Then I consider Amy Richards’ life story. In her recent book Opting In: Having a Child Without Losing Yourself, [buy at WCF, Powell's, Amazon] she mentions several times that she has never known her father. I recently saw her discussing her book and she talked about how her mother left her father and that he ended up being arrested a few times over the years for kidnapping young boys. She has made the leap from kidnapping to more nefarious activities and decided that she is actually better off not knowing him. Consider all the moms who leave their abusive husbands - The kids must be better off without their fathers.

Men’s Rights groups and their brother Father’s Rights groups would like to bundle all feminists as being anti-father. What else could we be when we demand that men pay child support that actually supports the child? What I think confuses them is the fact that feminists see both sides. We see the value of a dad in a heterosexual household - IF IT BENEFITS THE CHILD. We also know that, like Amy Richards, having dad kicked to the curb isn’t always something to cry about. Of course there are same-sex couples. Yeah, we support them too because well, we’d rather focus on having love in a home than different genders. And logically this means that if we support lesbian families we hate fathers. *eye roll* Not to mention our support of single women choosing to become mothers via sperm donation.

Here me now and believe me later…Feminists want loving families. That’s it.

This feminist has an awesome guy in her life who is “the bestest dad in the whole world!” as our daughter told him several times on Father’s Day. My wish is that every dad who is in the home be an active dad. The days of just bringing home the bacon are over. My wish is that every time a child is born that a great father is as well. I wish all the single moms, whether by chance or choice, a Happy Father’s Day for filling both roles. And to the lucky moms who also have “bestest fathers” as your partners in this crazy thing called parenting, I hope our luck keeps up!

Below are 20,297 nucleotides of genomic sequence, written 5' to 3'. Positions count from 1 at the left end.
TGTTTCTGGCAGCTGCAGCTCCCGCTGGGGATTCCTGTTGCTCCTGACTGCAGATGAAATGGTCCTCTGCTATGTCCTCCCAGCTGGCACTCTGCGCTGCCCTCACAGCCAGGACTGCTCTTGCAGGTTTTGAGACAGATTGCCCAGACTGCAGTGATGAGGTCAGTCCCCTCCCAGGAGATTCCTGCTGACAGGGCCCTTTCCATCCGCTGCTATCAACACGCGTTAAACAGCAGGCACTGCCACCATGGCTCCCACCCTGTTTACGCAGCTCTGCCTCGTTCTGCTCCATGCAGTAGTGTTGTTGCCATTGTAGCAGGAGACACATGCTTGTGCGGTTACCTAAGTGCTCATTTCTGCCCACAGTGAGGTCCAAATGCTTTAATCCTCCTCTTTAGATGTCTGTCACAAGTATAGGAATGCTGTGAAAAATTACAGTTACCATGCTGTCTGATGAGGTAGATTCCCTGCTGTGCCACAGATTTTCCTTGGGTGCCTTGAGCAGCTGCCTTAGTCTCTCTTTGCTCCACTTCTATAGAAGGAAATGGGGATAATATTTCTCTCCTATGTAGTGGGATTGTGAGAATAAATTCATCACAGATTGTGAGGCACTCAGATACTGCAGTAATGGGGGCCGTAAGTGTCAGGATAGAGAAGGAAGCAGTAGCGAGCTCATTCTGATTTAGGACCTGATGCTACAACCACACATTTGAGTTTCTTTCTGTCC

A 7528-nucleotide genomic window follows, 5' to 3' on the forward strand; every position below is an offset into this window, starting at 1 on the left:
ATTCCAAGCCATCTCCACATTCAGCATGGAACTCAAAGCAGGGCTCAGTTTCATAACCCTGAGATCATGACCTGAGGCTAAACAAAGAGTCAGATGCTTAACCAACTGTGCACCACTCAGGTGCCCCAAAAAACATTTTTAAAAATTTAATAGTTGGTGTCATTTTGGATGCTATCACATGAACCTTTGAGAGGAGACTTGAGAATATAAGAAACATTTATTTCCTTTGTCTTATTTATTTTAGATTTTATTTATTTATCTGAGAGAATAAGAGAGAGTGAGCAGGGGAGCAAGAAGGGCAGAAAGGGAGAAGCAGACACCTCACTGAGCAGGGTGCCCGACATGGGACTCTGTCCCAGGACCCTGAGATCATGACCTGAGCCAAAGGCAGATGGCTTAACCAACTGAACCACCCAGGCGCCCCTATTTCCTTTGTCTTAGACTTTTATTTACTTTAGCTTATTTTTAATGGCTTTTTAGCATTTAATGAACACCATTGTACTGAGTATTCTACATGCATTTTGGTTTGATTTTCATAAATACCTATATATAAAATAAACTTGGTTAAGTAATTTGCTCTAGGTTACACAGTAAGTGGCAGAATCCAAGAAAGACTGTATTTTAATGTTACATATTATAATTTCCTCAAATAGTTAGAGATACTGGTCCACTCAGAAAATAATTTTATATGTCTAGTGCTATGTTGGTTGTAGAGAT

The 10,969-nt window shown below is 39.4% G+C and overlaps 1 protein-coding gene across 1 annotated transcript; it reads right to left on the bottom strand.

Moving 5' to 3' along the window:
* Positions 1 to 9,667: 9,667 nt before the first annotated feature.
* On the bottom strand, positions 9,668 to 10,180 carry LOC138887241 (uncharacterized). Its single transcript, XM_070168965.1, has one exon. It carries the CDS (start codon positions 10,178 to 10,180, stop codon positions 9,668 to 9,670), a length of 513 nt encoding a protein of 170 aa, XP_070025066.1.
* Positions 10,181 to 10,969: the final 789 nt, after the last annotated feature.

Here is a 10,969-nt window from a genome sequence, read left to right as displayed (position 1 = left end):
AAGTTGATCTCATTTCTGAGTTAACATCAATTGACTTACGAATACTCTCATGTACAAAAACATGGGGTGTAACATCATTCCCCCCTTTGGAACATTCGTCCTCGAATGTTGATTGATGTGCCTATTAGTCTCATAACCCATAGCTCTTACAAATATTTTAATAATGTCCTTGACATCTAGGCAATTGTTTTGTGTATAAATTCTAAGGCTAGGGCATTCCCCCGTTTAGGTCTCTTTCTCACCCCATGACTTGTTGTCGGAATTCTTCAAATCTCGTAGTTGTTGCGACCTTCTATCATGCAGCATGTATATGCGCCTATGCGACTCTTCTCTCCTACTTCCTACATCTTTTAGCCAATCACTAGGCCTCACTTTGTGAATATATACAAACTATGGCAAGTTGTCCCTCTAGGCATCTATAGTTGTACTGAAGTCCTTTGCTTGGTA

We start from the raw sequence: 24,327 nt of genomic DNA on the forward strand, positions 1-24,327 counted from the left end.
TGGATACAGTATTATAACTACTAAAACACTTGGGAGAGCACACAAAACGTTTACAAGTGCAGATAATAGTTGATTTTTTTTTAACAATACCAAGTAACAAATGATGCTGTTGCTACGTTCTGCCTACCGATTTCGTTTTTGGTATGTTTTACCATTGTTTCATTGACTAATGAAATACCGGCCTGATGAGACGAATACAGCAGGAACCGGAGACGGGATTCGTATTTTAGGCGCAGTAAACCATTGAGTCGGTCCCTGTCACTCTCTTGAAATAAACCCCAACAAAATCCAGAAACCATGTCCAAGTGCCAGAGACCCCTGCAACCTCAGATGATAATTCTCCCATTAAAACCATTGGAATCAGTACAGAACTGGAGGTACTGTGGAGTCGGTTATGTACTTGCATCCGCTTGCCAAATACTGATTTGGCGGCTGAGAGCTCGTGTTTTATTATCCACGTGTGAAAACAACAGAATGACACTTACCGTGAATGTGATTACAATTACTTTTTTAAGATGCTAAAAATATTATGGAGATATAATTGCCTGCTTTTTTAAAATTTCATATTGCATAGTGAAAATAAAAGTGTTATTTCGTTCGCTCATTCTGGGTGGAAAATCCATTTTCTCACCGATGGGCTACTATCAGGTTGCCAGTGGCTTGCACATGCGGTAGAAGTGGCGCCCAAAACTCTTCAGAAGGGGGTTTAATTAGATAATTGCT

Stage Moms: Working mothers in the extreme

Categories: celebrities, media, moms in the news

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gypsy.jpgOn Monday night, Cleveland Cavaliers star LeBron James got in his mother’s grill after she got caught up in a skirmish that resulted from James’ involvement in a breakaway dunk attempt by Boston’s Paul Pierce. In some not so nice words, he told his mom to sit down. The video, which is up on You Tube, clearly shows the fallout from James’ mother’s intimate involvement in his career. Clearly they are close, but when LeBron is on the court, he’s got no time for his mom to coach from the sidelines.

The concept of stage moms isn’t anything new. Even back in 1933 the term was prevalent - it was the title of a popular film - Stage Mother. But currently, our nation’s most famous stage mom has to be Dina Lohan. Lohan has been all over the press in the last year for her support of some of her daughter Lindsay’s most ill-thought out choices. The elder Lohan has been supremely influential in her daughter’s success as has LeBron James’ mother. But how beneficial can these symbotic mom-child relationships be? What happens when your job is to promote your kids’ job?